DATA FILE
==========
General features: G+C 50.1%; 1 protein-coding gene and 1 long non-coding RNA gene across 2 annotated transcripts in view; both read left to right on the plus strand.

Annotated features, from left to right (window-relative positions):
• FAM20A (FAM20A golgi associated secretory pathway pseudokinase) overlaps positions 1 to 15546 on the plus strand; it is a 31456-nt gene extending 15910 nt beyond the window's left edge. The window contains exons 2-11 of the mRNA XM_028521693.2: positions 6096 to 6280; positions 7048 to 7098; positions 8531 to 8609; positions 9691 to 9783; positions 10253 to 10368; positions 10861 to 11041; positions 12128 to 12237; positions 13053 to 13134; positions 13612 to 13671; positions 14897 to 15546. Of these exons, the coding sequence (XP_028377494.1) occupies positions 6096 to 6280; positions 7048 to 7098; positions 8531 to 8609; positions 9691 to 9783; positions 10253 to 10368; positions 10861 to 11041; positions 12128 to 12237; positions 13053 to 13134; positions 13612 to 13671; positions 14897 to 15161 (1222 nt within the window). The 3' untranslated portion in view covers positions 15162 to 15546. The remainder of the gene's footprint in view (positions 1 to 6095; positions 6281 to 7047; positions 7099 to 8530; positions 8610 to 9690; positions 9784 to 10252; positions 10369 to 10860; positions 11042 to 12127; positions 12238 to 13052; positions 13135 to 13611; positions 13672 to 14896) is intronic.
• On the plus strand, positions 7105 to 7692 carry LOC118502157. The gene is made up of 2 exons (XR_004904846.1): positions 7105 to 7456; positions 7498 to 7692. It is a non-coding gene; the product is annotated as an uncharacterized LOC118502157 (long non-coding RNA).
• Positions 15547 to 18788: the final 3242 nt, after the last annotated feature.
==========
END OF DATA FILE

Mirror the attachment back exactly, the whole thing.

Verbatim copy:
General features: G+C 50.1%; 1 protein-coding gene and 1 long non-coding RNA gene across 2 annotated transcripts in view; both read left to right on the plus strand.

Annotated features, from left to right (window-relative positions):
• FAM20A (FAM20A golgi associated secretory pathway pseudokinase) overlaps positions 1 to 15546 on the plus strand; it is a 31456-nt gene extending 15910 nt beyond the window's left edge. The window contains exons 2-11 of the mRNA XM_028521693.2: positions 6096 to 6280; positions 7048 to 7098; positions 8531 to 8609; positions 9691 to 9783; positions 10253 to 10368; positions 10861 to 11041; positions 12128 to 12237; positions 13053 to 13134; positions 13612 to 13671; positions 14897 to 15546. Of these exons, the coding sequence (XP_028377494.1) occupies positions 6096 to 6280; positions 7048 to 7098; positions 8531 to 8609; positions 9691 to 9783; positions 10253 to 10368; positions 10861 to 11041; positions 12128 to 12237; positions 13053 to 13134; positions 13612 to 13671; positions 14897 to 15161 (1222 nt within the window). The 3' untranslated portion in view covers positions 15162 to 15546. The remainder of the gene's footprint in view (positions 1 to 6095; positions 6281 to 7047; positions 7099 to 8530; positions 8610 to 9690; positions 9784 to 10252; positions 10369 to 10860; positions 11042 to 12127; positions 12238 to 13052; positions 13135 to 13611; positions 13672 to 14896) is intronic.
• On the plus strand, positions 7105 to 7692 carry LOC118502157. The gene is made up of 2 exons (XR_004904846.1): positions 7105 to 7456; positions 7498 to 7692. It is a non-coding gene; the product is annotated as an uncharacterized LOC118502157 (long non-coding RNA).
• Positions 15547 to 18788: the final 3242 nt, after the last annotated feature.